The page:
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Judge rules states were too late in ratifying Equal Rights Amendment

A federal judge ruled Friday that a number of states that voted to ratify the Equal Rights Amendment (ERA) in recent years were too late in their approval for it to be added to the Constitution.

The ruling from U.S. District Judge Rudolph Contreras in Washington, D.C., was a defeat for Illinois, Nevada and Virginia, which had lobbied the court to declare that the amendment should be added after Virginia became the 38th state to ratify it in 2020.

The three states sued in January 2020 to argue that Congress had no right to establish a 1982 ratification deadline for the ERA, but Contreras upheld the deadline.

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“[A] ratification deadline in a proposing resolution’s introduction is just as effective as one in the text of a proposed amendment. Plaintiffs’ ratifications came after both the original and extended deadlines that Congress attached to the ERA, so the Archivist is not bound to record them as valid,” Contreras ruled.

The states have the option to appeal the ruling, and the issue could end up at the Supreme Court.

Friday's ruling is a blow to ERA proponents who had expressed optimism that the amendment would finally be added after Virginia’s vote last year. Amendments must get the support of three-fourths of the nation’s 50 states to be added to the Constitution.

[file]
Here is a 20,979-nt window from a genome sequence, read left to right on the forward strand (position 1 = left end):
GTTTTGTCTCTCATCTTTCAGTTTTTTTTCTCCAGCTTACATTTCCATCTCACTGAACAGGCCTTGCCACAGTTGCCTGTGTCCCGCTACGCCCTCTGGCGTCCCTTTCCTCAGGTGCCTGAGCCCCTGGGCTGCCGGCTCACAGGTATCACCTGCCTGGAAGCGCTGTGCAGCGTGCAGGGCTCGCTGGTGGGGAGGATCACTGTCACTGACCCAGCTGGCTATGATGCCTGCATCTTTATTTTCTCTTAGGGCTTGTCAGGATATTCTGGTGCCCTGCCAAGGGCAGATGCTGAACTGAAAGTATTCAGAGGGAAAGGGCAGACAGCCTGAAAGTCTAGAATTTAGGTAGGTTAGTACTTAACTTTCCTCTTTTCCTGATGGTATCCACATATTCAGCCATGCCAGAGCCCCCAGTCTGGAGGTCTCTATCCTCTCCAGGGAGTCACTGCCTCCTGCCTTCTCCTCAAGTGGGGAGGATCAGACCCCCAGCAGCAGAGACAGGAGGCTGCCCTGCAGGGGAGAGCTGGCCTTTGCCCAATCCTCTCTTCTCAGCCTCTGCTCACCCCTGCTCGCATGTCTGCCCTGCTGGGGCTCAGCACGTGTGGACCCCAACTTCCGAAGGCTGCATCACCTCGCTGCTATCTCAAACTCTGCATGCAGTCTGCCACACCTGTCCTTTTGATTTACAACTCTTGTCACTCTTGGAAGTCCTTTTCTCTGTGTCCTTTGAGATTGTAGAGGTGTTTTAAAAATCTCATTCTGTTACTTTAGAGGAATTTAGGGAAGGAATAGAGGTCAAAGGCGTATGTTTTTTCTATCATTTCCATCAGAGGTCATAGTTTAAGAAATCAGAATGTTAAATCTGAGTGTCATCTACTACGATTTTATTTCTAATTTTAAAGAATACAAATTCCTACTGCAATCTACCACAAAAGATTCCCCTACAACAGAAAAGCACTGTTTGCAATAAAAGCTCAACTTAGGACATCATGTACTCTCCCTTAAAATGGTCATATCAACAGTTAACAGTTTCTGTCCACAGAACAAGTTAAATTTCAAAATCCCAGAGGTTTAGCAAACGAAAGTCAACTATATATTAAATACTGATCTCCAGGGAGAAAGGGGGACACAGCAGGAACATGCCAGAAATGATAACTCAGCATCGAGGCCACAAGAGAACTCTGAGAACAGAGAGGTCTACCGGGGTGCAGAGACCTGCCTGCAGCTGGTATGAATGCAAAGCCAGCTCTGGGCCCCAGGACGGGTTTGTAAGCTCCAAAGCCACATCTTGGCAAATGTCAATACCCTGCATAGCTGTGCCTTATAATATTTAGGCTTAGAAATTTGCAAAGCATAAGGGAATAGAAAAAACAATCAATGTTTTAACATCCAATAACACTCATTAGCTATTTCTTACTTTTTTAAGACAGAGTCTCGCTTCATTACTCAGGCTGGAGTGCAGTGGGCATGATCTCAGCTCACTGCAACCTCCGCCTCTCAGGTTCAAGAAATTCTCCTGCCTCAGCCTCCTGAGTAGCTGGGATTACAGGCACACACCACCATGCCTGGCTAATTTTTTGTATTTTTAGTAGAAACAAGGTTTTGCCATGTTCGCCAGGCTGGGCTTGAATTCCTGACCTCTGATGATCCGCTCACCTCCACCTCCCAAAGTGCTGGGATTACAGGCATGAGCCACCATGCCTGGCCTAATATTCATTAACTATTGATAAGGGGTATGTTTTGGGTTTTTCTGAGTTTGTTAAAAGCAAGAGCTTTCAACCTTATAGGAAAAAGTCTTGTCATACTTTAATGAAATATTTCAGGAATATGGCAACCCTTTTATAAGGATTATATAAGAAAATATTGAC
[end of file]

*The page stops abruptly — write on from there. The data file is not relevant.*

The ERA would add language to the Constitution ensuring that “equality of rights under the law shall not be denied or abridged by the United States or by any state on account of sex.” It would also grant Congress the power to enforce the amendment.

The amendment was originally proposed in 1972 and passed both chambers of Congress with broad margins. Congress at the time said the ERA would be formally added when 38 states ratified it "within seven years from the date of submission by the Congress." That deadline was extended, but only to 1982. 

Contreras maintained his ruling was not a judgement of the ERA’s language, but “merely enforces a procedural time limit that Congress set when proposing the amendment.”

A slew of liberal groups and Democratic attorneys general supported the ERA’s addition, but the Justice Department under the Trump administration issued an opinion in January 2020 saying the ERA is no longer legally pending before the states because the congressional deadline had passed.